“I don’t know how much movies should entertain. I’m interested in movies that scar.”
– David Fincher
That’s just David Fincher’s style. If there’s a film out there with camerawork by Jeff Cronenweth, cool blue and yellow color tones, and a Trent Reznor soundtrack, chances are it’s one of his films. He takes his work in a direction completely his own, and at this point he’s a well-known auteur because of it.
The success The Girl with the Dragon Tattoo gathered brought the Swedish film industry into the national spotlight, and eventually the film’s production company – Yellow Bird – began working with Columbia Pictures on the American adaptation. Here’s where we have to look at where the filmmakers on both sides stand in terms of how they work. There’s a slight amount of unfairness in comparing the work of Niels Arden Oplev to that of David Fincher, because the latter is currently one of the most influential directors out there on the playing field; we’re talking about the guy that brought us Se7en.
While the Swedish adaptation was beautifully shot itself, it wasn’t shot with the restrictions we’d find in the American version (such as Fincher’s distinct style). The original movie was done as a theatrical release, and eventually released as an extended cut along with the rest of the eventual trilogy (the Millenium series) it turned into. The full thing was eventually split up and aired as a mini-series. One thing to note here about the trilogy is that all three movies were released by the end of 2009. They were filmed fast, and on a $7 million budget; compare that to the fact that Fincher’s version was an $80 million production, and that Fincher’s notorious for reshooting scenes as many times as he thinks he has to. Where the Swedish series was shot with less emphasis on the aesthetics and more on the narrative, Fincher kept his signature style in line as he shot his adaptation.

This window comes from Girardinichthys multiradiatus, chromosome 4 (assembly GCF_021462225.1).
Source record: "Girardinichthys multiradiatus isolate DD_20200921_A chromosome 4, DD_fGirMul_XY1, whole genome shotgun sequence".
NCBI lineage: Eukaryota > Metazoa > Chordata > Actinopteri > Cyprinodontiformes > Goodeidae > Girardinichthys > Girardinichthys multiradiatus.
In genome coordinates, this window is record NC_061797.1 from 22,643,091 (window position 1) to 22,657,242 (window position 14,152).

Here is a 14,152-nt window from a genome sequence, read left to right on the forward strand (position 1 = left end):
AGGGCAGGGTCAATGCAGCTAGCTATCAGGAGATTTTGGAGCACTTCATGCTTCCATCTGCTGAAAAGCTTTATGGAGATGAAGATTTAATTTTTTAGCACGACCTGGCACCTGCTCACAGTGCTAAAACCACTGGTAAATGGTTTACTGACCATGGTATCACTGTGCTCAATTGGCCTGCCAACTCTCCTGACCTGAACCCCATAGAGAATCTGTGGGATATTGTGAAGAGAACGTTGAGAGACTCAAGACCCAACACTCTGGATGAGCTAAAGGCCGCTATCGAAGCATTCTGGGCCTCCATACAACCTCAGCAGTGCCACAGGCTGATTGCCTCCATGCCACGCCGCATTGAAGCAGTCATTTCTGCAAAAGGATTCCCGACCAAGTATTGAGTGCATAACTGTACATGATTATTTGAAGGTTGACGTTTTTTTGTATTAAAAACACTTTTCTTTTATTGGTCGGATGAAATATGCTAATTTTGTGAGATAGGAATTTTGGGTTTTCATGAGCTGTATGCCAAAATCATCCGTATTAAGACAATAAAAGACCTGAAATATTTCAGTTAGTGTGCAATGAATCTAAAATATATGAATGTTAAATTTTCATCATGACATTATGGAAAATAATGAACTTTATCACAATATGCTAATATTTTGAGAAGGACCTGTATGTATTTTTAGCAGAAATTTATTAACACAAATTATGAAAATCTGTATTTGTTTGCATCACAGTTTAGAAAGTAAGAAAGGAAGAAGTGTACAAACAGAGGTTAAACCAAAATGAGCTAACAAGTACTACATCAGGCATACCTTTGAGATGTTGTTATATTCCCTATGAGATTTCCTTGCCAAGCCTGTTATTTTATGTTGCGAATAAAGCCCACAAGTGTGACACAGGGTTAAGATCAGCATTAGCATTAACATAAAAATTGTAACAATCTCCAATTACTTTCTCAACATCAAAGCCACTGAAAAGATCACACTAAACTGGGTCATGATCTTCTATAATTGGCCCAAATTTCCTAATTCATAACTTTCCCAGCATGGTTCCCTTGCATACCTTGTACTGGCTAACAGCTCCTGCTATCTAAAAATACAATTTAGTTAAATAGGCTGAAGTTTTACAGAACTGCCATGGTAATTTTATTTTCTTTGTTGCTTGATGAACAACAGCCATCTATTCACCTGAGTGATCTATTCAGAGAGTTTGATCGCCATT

Typically, whenever we watch movies, most of us don’t notice details like this; we don’t notice a specific color palette, a specific style of camerawork, or the angles in which a certain scene is shot. And that’s a good thing – it means the movie succeeded at being filmed with consistency, and it means that we’re directly engaged with the world in which its story is set. The world of the Swedish Girl with the Dragon Tattoo gives off a completely different vibe than the world of the American adaption’s – and both worked off of the same source material. One thing I love about film directing and cinematography in general is the fact that it helps me remember just how many different ways there are for me to take a picture of something. It helps me experiment with my work, and it helps me get stronger at it – hopefully, these two movies help fuel some creative inspiration for you guys as well.
I tried keeping this post as spoiler-free as possible. If you want to see the full set uploaded by Imgur user Kondrat1983, check it out here (a few are slightly NSFW).